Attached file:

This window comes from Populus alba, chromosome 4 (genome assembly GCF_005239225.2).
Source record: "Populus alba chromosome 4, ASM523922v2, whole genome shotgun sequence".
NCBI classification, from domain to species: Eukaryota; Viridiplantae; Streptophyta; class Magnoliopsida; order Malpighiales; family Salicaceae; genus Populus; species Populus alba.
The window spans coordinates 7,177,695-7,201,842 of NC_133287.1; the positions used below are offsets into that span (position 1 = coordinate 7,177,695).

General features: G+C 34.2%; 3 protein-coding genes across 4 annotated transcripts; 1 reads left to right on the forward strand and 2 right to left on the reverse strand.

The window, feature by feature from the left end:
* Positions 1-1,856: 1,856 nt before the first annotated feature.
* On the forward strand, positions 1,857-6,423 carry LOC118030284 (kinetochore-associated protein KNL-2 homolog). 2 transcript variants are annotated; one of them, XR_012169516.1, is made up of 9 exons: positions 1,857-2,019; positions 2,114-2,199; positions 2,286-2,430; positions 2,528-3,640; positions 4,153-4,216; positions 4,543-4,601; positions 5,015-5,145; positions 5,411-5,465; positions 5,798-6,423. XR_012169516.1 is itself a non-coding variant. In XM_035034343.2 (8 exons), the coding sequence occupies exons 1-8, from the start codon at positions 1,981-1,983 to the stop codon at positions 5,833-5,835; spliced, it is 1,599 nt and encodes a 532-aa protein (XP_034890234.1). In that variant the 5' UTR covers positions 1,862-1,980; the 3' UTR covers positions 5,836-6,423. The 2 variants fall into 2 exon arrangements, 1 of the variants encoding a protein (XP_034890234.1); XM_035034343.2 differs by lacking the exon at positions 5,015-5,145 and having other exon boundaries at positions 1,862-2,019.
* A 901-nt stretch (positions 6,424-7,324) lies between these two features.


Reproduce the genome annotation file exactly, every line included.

This window comes from Populus alba, chromosome 4 (genome assembly GCF_005239225.2).
Source record: "Populus alba chromosome 4, ASM523922v2, whole genome shotgun sequence".
NCBI classification, from domain to species: Eukaryota; Viridiplantae; Streptophyta; class Magnoliopsida; order Malpighiales; family Salicaceae; genus Populus; species Populus alba.
The window spans coordinates 7,177,695-7,201,842 of NC_133287.1; the positions used below are offsets into that span (position 1 = coordinate 7,177,695).

General features: G+C 34.2%; 3 protein-coding genes across 4 annotated transcripts; 1 reads left to right on the forward strand and 2 right to left on the reverse strand.

The window, feature by feature from the left end:
* Positions 1-1,856: 1,856 nt before the first annotated feature.
* On the forward strand, positions 1,857-6,423 carry LOC118030284 (kinetochore-associated protein KNL-2 homolog). 2 transcript variants are annotated; one of them, XR_012169516.1, is made up of 9 exons: positions 1,857-2,019; positions 2,114-2,199; positions 2,286-2,430; positions 2,528-3,640; positions 4,153-4,216; positions 4,543-4,601; positions 5,015-5,145; positions 5,411-5,465; positions 5,798-6,423. XR_012169516.1 is itself a non-coding variant. In XM_035034343.2 (8 exons), the coding sequence occupies exons 1-8, from the start codon at positions 1,981-1,983 to the stop codon at positions 5,833-5,835; spliced, it is 1,599 nt and encodes a 532-aa protein (XP_034890234.1). In that variant the 5' UTR covers positions 1,862-1,980; the 3' UTR covers positions 5,836-6,423. The 2 variants fall into 2 exon arrangements, 1 of the variants encoding a protein (XP_034890234.1); XM_035034343.2 differs by lacking the exon at positions 5,015-5,145 and having other exon boundaries at positions 1,862-2,019.
* A 901-nt stretch (positions 6,424-7,324) lies between these two features.